An enjoyed kernel apprentice

October 30, 2012

openSUSE Conference 2012 in Prague

Filed under: Great Days — colyli @ 4:59 am

In Oct 20 ~ 23, I was invited and sponsored by openSUSE to give a talk on openSUSE Conference (OSC2012). The venue was Czech Technical University in Prague, Czech Republic, a beautiful university (without wall) in a beautiful city.

It was 5 years ago since last time I visited Prague (for SuSE Labs conference), as well as 3 years ago since last time I attended openSUSE conference as speaker, which was OSC2009 in Nuremberg. In OSC 2009, the topic of my talk was “porting openSUSE to MIPS platform”, this was a Google summer of code project accomplished by Eryu Guan (being Redhat employee after graduated). At that time, almost all active kernel developers from China were hired by multi-national companies, few local company (not include university and institute) in China contributed patch to Linux kernel. In year 2009, after Wensong Zhang (original author of Linux Virtual Server) joined Taobao, this local e-business company was willing to optimize Linux kernel for their online servers and contribute patches back to Linux kernel community. IMHO, this was a small but important change in China, it should be my honor if I was able to be involved into this change. Therefore in June 2010, I left SuSE Labs and joined Taobao, to help this company to build a kernel engineering team.

From the first day since the team was built, the team and I applicate many ideas which I learned/learn from SuSE/openSUSE kernel engineering. E.g. how to corporate with kernel community, how to organize kernel patches, how to integrate kernel patches and kernel tree with build system. After 2+ years, with great support from Wensong and other senior managers, Taobao kernel team grows to 10 persons, we contribute 160+ patches into Linux upstream kernel, becoming one of the most active Linux kernel development teams in China. Colleagues from other departments and product lines recognize the value of Linux kernel maintenance and performance optimization, while we open all projects information and kernel patches to people outside the company. With the knowledge learned from openSUSE engineering, we lay a solid foundation on Taobao kernel development/maintenance procedure.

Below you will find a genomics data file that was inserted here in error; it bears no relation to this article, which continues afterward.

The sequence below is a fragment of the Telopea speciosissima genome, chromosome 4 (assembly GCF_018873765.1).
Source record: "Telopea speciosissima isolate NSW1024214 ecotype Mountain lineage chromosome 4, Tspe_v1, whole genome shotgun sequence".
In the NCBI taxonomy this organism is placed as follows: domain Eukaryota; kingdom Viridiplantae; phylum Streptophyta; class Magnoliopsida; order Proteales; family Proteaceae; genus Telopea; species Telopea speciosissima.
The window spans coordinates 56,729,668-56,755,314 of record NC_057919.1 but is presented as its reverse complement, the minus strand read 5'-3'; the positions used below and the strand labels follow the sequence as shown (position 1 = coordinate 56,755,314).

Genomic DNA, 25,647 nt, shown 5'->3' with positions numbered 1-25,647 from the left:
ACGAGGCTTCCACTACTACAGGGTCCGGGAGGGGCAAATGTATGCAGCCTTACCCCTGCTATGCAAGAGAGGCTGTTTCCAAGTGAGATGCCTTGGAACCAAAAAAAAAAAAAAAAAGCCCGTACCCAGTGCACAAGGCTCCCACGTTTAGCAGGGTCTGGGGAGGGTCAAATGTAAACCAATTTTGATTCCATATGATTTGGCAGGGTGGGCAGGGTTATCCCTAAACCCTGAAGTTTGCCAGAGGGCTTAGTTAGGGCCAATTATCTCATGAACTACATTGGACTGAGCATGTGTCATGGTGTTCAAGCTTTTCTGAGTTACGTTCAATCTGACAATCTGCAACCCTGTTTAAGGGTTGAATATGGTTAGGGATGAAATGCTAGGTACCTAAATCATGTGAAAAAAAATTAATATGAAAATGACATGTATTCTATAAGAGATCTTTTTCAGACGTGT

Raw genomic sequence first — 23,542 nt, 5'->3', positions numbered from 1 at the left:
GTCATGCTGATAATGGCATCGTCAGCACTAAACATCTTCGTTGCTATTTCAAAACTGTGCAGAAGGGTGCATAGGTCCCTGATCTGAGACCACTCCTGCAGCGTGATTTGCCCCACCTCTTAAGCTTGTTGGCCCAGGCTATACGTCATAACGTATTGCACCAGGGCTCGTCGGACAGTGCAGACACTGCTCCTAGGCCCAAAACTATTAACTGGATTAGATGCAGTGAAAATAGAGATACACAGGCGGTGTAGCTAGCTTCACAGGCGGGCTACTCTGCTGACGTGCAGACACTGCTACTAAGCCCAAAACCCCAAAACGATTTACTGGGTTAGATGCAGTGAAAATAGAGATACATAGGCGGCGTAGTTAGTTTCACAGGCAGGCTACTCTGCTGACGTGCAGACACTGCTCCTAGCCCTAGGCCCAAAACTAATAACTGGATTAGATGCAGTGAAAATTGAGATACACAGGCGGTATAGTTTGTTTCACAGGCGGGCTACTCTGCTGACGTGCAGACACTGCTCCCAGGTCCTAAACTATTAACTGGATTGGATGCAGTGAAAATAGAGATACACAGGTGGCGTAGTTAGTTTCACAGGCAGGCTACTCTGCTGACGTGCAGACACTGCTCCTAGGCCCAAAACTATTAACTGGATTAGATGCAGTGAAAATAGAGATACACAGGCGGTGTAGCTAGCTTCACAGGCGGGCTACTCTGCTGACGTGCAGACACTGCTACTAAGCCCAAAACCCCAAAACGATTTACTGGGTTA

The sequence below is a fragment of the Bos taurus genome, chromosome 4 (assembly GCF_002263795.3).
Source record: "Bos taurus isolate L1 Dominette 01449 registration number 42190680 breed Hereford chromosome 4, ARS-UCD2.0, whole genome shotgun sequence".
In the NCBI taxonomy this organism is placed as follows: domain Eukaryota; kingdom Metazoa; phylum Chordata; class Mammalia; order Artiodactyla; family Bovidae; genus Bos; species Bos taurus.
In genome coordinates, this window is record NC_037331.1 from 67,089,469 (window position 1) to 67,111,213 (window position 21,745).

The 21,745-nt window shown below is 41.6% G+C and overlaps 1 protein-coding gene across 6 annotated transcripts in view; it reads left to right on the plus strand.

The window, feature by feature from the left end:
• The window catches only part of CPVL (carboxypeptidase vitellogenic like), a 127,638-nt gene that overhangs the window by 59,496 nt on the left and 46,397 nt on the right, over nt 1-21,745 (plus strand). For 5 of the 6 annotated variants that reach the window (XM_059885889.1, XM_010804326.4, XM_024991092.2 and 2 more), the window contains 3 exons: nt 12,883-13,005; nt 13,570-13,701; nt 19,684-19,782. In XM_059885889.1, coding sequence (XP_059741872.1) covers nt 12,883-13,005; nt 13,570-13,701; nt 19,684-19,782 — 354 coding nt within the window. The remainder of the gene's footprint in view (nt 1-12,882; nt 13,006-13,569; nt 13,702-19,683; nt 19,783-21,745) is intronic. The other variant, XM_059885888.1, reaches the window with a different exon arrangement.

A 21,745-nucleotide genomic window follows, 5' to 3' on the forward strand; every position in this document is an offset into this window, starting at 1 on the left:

This time the topic of my talk is “Linux kernel development/maintenance in Taobao — what we learn from openSUSE engineering“, this is an effort to say “Thank you” to openSUSE community. Thanks to openSUSE conference organization team, I have the opportunity to introduce what we learn from openSUSE and contribute to community in past 2+ years. The slide file can be downloaded here, if any one is interested on this talk.

Back to openSUSE conference 2 years later is a happy and sweet experience, especially meeting many old friends whom we worked together for years. I met people from YaST team, server team and SuSE Labs, as well as some ones no longer serve for SUSE but still active in opneSUSE community. Thanks to the conference organization team again, to make us have the rare and unique chance to do face-to-face communication, especially for community members like me who is not located in Europe and has to take oversea travel.

The conference venue in first 2 days was inside building of FIT ČVUT (Faculty of Information Technology of Czech Technical University in Prague). There were many meeting rooms available inside the build, so that dozen of talks, seminar, BOF were able to happen concurrently. I have to say, in order to accommodate 600+ registered audience, choosing such a large venue is really a great idea. In Monday the venue moved to another building, though there were less meeting room, the main room (where my talk was in) was bigger.

 

  

CPU power talk by Thomas Renninger

Cgroup usage by Petr Baudiš

After talking with many speakers out of the meeting room, and chair a BOF of Linux Cgroup (control group, especially forcus on memory and I/O control), there were some non-linux-kernel talks abstracted me quite a lot. Though all the slides and video records can be found from internet (thanks to organization team again ^_^), I would like to share the talk by Thijs de Vries, which impressed me among many excellent talks.